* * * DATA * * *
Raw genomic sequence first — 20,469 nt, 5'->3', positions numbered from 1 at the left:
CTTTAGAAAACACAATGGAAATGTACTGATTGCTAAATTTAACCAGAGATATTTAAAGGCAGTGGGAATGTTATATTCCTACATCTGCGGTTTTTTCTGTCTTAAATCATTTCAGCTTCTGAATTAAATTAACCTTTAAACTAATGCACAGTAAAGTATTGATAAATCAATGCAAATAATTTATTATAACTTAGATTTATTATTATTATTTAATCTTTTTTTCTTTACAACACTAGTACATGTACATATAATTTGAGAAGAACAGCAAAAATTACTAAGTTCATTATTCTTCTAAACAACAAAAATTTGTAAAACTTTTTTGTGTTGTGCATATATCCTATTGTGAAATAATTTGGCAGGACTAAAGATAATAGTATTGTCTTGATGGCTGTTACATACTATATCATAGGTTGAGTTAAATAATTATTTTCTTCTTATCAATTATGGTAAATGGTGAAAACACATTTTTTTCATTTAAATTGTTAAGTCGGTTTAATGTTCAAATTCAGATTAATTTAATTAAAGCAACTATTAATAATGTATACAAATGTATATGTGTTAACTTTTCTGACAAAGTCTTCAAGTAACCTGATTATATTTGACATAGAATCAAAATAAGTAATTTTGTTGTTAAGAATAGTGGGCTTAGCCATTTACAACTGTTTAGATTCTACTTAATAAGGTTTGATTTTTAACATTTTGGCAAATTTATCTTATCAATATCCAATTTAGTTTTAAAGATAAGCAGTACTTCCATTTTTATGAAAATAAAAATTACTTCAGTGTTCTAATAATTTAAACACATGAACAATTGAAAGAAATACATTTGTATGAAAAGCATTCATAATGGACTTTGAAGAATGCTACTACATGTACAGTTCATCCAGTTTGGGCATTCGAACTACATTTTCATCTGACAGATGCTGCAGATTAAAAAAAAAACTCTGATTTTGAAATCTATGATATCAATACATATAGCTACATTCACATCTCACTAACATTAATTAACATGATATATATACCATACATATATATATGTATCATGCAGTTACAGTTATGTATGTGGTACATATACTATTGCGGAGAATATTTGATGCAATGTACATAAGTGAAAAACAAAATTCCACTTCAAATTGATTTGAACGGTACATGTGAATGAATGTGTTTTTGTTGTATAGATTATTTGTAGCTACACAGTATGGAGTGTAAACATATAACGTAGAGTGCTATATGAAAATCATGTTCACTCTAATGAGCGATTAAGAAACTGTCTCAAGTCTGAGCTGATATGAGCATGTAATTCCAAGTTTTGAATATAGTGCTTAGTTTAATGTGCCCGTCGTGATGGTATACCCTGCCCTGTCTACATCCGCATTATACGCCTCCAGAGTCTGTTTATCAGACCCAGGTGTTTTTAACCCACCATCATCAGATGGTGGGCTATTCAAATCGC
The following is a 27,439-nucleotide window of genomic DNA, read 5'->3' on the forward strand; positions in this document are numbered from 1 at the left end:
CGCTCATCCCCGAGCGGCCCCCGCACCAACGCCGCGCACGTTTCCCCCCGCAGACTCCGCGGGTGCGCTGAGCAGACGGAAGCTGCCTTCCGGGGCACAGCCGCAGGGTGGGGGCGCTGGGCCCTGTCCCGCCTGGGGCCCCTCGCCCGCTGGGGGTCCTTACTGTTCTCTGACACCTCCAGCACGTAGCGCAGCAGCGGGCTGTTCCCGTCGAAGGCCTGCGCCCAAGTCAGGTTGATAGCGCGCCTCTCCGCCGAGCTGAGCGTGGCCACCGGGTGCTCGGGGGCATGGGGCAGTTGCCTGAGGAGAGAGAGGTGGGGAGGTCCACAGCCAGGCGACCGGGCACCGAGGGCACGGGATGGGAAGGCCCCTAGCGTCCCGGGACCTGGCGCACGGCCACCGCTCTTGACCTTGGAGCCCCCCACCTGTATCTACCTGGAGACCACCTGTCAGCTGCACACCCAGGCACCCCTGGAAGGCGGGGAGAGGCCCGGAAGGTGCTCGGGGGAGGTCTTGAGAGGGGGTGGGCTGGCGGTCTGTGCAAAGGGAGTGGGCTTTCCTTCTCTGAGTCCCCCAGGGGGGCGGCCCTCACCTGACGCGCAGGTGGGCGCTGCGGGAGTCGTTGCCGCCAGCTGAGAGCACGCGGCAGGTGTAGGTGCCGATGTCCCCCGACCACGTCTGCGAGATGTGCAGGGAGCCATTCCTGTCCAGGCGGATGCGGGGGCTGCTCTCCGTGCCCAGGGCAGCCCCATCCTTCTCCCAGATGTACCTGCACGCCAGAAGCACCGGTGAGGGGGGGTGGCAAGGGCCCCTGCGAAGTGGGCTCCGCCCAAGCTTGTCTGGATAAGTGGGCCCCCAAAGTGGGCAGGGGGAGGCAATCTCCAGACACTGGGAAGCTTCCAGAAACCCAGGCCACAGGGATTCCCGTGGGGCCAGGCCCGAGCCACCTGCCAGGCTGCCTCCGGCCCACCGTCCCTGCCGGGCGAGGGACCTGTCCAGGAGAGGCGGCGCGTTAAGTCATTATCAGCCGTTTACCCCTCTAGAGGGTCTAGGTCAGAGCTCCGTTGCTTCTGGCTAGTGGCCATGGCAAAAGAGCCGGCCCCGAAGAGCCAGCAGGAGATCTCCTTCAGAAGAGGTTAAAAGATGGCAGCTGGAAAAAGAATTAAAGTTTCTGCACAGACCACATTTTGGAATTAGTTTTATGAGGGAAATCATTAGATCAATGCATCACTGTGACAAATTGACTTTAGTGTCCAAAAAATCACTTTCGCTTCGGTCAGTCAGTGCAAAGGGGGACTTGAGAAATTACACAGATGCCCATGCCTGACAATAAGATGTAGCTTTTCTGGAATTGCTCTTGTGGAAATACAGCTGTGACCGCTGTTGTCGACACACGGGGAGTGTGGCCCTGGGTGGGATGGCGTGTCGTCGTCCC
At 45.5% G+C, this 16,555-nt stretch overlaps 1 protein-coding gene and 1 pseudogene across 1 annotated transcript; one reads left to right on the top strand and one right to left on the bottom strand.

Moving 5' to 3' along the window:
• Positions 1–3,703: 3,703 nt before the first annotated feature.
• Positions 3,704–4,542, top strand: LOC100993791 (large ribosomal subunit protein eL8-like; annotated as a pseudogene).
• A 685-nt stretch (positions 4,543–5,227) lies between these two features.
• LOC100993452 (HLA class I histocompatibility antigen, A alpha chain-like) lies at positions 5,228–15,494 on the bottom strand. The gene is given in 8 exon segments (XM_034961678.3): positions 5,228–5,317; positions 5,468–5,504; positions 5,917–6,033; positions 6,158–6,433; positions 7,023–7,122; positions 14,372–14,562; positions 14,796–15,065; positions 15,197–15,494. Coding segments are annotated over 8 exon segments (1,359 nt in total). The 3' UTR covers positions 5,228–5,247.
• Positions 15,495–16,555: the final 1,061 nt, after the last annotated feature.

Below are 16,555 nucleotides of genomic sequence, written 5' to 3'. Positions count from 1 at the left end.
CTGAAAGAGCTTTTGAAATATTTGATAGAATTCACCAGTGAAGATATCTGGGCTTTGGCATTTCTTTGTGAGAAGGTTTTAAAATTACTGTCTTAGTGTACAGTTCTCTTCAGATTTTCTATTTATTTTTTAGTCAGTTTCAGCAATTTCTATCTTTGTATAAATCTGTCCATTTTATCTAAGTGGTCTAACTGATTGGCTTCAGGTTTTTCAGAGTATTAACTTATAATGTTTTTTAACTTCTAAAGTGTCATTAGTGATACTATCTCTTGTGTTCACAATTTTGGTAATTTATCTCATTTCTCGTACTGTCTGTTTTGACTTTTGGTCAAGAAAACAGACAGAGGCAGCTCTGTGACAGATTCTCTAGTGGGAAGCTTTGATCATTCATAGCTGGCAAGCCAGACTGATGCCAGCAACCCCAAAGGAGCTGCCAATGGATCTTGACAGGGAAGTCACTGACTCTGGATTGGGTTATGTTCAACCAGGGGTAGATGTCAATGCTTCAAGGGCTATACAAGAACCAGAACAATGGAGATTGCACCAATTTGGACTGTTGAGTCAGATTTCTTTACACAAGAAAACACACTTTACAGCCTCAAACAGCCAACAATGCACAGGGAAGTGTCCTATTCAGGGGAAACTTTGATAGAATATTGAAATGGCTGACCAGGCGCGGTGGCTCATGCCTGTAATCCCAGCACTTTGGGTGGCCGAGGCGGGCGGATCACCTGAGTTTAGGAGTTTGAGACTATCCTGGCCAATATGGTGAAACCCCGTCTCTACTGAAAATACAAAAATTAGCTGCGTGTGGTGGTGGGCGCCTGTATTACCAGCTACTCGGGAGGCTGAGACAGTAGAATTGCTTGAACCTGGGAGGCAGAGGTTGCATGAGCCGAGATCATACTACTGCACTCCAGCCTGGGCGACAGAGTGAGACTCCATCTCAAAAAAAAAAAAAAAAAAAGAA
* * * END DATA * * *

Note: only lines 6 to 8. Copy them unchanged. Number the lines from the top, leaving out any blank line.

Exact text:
Moving 5' to 3' along the window:
• Positions 1–3,703: 3,703 nt before the first annotated feature.
• Positions 3,704–4,542, top strand: LOC100993791 (large ribosomal subunit protein eL8-like; annotated as a pseudogene).